Date: Mon Aug 11 2003 - 11:07:46 EDT
Hey thanks - I think I've got all that now.
Of course, I'm tempted to wonder whether or not it would have made more
sense to simply have introduced a few new combining characters in plane 0,
such as: "make bold", "make italic", "make script", "make fraktur", "make
double-struck", "make sans serif", "make monospace" and "make tag". This
would not only have achieved the same effect (and with the same space
requirements too, at least for things like "bold uppercase A" in UTF-16),
but with much greater flexibility (in that you could also make _other_
characters bold too, and you could create combinations of the attributes not
I still haven't figured out what "fullwidth" means though. I don't really
understand in what way a "full width full stop" (FF0E) is different from a
"full stop" (002E), etc. I _have_ downloaded, and read in entirety, the code
chart document for FF00-FFEF, and nothing in that document explains to me
why these characters are necessary. Does anyone have any clues on that one?
From: John Cowan [mailto:firstname.lastname@example.org]
Sent: Monday, August 11, 2003 12:26 PM
Subject: Re: Newbie Question - what are all those duplicated characters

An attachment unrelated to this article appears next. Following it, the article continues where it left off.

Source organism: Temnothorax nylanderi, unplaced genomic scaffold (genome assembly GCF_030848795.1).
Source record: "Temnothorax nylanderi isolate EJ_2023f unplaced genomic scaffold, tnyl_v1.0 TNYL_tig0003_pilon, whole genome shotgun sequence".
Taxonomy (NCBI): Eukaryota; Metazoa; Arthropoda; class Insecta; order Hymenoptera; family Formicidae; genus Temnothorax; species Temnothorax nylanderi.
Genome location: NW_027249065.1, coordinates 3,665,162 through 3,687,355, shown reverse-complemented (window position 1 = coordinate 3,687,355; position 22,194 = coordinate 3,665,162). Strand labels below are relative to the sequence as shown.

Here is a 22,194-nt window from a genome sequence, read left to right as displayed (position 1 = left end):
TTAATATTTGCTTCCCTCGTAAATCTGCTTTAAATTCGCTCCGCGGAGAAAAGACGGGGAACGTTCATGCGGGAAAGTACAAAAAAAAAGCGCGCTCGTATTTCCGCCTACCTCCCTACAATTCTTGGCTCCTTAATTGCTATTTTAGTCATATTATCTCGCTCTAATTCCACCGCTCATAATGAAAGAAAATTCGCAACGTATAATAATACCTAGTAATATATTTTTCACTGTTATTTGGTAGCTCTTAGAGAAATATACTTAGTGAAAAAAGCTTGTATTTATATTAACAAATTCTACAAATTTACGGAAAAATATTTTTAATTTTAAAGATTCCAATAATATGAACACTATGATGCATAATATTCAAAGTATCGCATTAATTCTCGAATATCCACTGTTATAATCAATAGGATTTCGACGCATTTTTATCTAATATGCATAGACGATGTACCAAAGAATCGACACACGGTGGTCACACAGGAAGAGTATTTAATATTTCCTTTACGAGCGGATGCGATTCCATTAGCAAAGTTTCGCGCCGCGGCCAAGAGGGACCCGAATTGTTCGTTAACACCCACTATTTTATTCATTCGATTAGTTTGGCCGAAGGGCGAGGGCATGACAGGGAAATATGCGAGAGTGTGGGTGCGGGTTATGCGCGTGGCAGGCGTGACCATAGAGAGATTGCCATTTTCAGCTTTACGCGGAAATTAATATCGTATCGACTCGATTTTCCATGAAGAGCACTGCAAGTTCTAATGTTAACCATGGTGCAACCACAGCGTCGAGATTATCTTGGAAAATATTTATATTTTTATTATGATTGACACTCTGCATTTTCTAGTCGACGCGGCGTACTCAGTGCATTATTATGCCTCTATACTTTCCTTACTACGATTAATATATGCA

> Stefan has effectively dealt with SOME of my confusion, but questions
> remain. For example: between 1D49C (mathematical script capital A) and
> 1D49E(mathematical script capital C) we find 1D49D (<reserved>). What is
> reserved for? I am aware that codepoint 212C is script capital B, but why
> does that justify leaving a "hole" in the codepoint space? Why not just
> "mathematical script capital B" without leaving a hole? (i.e. why not just
> go straight from A to C?).
Primarily for implementation simplicity. It's possible to convert between
any of the mathematical "fonts" and any other, or the corresponding "normal"
ones, with a simple offset plus a short table of exceptions.
Code space on plane 1 just isn't that precious. Similar things have
been done throughout Unicode: for example, in the main Greek block,
there is a hole where "capital letter final sigma" would be, since there
is no such character: the final/non-final distinction is not made in
> More questions. From E0020 to E007E we have "tag space" through to "tag
> tilde". These are copies of the Basic Latin block at 0020. I still don't
> know what they are for.
The tag characters are used to embed tags, specifically language tags,
in contexts where markup is too heavyweight but it seems essential to
record the language of a text. One such application is in protocol
design, where it is occasionally necessary to pass around human-readable
strings within the protocol, and it is desirable to supply the correcdt
string for a given language. All other uses are strongly discouraged.
But if you have to do it, you can encode "en-us" (the language code for
U.S. English) using <E0001, E0065, E006E, E002D, E0075, E0073>. For
all purposes other than language identification, tag characters are
-- John Cowan email@example.com www.ccil.org/~cowan www.reutershealth.com "In computer science, we stand on each other's feet." --Brian K. Reid
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